Yes, Eileen and her mother (my father's sister) were having quite a marvelous adventure in Great Britain.
When the Americans returned to Nan's London apartment, the boys were more than a little disappointed that their visitors weren't as they had envisioned them, dressed as frontier woodsmen or women, in fringed buckskin, cowboy boots and broad brimmed 10 gallon sombreros.
Well, there were still plenty of questions to be answered: "Have you ever crossed that Great American Desert? Do people in America still travel in covered wagons? Have you ever been attacked by wolves, mountain lions or bears? Have you ever been chased by the Indians?" When the boys ran out of questions, they started entertaining their guests by telling about various points of interest in Great Britain. Most of these were places or objects their mother had seen (during her motorcycling days) and had described in great detail for her sons.
Eileen and Jenny concluded that Nan's sons had gotten their geography lessons, at least those relating to the United States, from textbooks more than 100 years out of date.
Eileen indicated that in her thesis, she will suggest that in the interest of international diplomatic relations simple basic textbooks should be upgraded at least every 25 or 30 years.
Suddenly the "girls" realized that they had kept "Nan's boys" up considerably past their bedtime, and they had planned a very full day's activities for the morrow. And so, reluctantly, they made preparations to retire. (Nan had a couch that folded out into a double bed.)
Nan recommended that they leave their car behind and take one of the city (double decked) buses that would take them right to the Mall. And to try to drive anywhere near the Mall (where the big event would take place) would be a monumental struggle. She also suggested that they try to be there as soon as possible after daylight in order to find a good place from which to watch.
Eileen was amazed to find that a sizable crowd had already assembled and it wasn't easy to locate a good place from which to watch. Some had actually brought their blankets and slept on the most favored observation posts. Eileen and Nan and Nan's sons were glad that Nan had foresight enough to bring along a light-weight folding chair for Eileen's mother. The boys vied over which one had the privilege of carrying a chair for Aunt Jenny.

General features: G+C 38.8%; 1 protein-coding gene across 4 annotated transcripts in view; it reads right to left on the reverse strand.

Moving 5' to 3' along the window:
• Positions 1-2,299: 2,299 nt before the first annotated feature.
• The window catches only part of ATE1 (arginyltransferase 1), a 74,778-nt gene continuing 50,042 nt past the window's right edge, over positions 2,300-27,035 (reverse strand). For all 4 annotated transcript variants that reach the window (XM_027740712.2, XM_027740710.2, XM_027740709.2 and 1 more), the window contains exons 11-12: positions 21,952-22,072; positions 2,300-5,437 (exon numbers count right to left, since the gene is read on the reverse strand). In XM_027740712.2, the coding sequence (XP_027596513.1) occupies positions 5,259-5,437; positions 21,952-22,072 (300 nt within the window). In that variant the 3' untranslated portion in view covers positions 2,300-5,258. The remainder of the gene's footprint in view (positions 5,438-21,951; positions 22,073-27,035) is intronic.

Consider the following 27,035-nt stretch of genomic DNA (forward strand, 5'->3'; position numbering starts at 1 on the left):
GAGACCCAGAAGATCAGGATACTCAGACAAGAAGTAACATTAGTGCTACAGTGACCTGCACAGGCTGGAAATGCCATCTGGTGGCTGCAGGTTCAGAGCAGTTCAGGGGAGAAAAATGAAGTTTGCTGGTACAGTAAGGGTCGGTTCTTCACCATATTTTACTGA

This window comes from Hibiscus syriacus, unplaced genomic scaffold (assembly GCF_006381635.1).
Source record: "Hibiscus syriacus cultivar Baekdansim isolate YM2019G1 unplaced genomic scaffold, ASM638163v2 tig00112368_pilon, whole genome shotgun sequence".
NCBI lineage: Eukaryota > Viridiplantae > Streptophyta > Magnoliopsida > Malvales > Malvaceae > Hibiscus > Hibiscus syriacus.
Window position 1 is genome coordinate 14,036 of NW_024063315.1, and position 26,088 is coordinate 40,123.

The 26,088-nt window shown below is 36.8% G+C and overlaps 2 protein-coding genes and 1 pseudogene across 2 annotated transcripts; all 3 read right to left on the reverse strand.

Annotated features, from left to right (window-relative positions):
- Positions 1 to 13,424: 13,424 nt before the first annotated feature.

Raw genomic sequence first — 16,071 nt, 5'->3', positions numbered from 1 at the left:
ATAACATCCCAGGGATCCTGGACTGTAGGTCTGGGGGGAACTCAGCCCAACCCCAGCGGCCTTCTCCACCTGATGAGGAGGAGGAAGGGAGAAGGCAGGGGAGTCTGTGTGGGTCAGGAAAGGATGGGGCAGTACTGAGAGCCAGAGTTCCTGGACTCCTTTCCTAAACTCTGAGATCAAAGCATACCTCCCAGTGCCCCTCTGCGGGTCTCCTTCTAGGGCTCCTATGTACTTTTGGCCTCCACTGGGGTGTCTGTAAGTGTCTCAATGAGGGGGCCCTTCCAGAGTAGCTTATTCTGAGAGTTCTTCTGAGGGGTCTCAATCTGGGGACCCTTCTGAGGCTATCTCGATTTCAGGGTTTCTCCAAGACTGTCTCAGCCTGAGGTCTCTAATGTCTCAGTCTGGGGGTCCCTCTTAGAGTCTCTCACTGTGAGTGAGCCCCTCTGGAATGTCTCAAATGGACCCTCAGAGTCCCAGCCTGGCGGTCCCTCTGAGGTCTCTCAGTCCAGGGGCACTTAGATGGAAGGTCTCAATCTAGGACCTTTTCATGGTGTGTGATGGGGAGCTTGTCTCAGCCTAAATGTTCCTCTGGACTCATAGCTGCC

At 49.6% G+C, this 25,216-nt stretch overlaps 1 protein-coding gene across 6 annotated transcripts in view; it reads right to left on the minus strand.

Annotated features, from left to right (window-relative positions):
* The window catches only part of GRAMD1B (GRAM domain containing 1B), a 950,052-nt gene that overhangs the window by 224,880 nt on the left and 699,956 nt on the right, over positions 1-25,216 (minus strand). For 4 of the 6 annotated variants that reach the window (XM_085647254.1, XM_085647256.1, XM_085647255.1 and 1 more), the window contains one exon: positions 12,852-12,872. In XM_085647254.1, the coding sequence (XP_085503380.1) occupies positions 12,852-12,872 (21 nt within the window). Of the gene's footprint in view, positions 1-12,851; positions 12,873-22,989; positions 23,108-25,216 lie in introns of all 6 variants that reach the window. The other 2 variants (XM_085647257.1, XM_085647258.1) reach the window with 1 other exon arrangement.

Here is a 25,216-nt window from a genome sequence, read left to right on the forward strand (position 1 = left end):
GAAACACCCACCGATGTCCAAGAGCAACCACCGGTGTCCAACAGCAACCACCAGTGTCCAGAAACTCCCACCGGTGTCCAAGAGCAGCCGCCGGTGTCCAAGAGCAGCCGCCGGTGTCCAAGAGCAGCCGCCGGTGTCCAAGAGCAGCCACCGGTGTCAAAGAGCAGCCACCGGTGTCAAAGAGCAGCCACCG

We found the majority of the spectators were quite considerate about seeing to it that Aunt Jenny had a good location from which to watch; and what a fantastic show to watch! The parent regiments of the units furnishing the retiring guard company and the company taking the place of the retiring company were represented by these guard companies as well as their outstanding drill teams and regimental bands, all in their fanciest dress apparel, bright plaid kilts and bagpipes.
The guard company change program took almost half a day, after which the two American tourists and their three British guides made a brief tour of Trafalger Square (with Lord Nelson's Column and millions of pigeons) the Picadilly Circus, then by tour bus a quick drive past the Houses of Parliament (with the same clock, Big Ben), Westminster Abby, the Tower of London and Tower Bridge.
By that time Aunt Jenny was exhausted and Nan overruled her sons' requests to continue the tour by bus into the night, to see the Grand Pier Illumination.
Nan said that it was time to get Jenny fed and to bed, but that if Jenny didn't mind being left alone at the apartment for the evening, that perhaps Eileen would feel like going with them (herself and the boys) to go to the "Grand Pier Illumination" for a short while.
Jenny and Eileen both said "sure." And of course the boys were excited beyond description.
The Grand Pier Illumination turned out to be somewhat less a spectacle than Eileen had expected. Aside from the "Grand Pier" itself, and a few adjoining piers and a ferris wheel (all of which were adorned with innumerable lights), there wasn't a lot to see, except the view from the ferris wheel, which Eileen admits was impressive. Otherwise a few Gypsy-type stands offering cotton candy, instant photo portraits, fortune tellers, etc., constituted the sum and substance of the Grand Pier Illumination; nothing to compare with the amusement parks in America as Eileen had expected it to be. Nonetheless it thrilled the Breeds boys immensely. The next morning Eileen's mother had apparently made a complete recovery from the strenuous previous day's adventures, so she and Eileen bid goodbye to the Breeds family and headed back toward Kilmarnock, via the route Nan had mapped out for them.
During her years on her motorcycle, Nan had certainly learned the most scenic routes between London and Kilmarnock (and had made the most understandable map Eileen says she has ever seen.
No doubt Nan could make a good living as a tourist guide, but then as Nan says, "A single parent with two young children to raise has to be very careful."
Well, Bertha, I must get at answering your inquiry about the Bowie family's immigration from Scotland to America.
I'll make that the object of my next letter.
As ever, best wishes.